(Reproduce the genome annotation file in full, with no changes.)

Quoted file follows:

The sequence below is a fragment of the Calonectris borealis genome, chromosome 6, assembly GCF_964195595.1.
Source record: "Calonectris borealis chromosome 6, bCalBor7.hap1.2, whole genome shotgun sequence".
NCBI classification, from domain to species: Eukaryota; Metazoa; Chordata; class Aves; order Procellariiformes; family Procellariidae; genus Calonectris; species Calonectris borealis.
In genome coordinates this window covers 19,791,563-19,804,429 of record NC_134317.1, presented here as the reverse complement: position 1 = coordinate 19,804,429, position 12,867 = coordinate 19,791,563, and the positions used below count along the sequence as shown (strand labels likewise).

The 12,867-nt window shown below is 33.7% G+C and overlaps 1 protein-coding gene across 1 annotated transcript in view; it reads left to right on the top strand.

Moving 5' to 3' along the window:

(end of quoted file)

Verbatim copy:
The sequence below is a fragment of the Calonectris borealis genome, chromosome 6, assembly GCF_964195595.1.
Source record: "Calonectris borealis chromosome 6, bCalBor7.hap1.2, whole genome shotgun sequence".
NCBI classification, from domain to species: Eukaryota; Metazoa; Chordata; class Aves; order Procellariiformes; family Procellariidae; genus Calonectris; species Calonectris borealis.
In genome coordinates this window covers 19,791,563-19,804,429 of record NC_134317.1, presented here as the reverse complement: position 1 = coordinate 19,804,429, position 12,867 = coordinate 19,791,563, and the positions used below count along the sequence as shown (strand labels likewise).

The 12,867-nt window shown below is 33.7% G+C and overlaps 1 protein-coding gene across 1 annotated transcript in view; it reads left to right on the top strand.

Moving 5' to 3' along the window: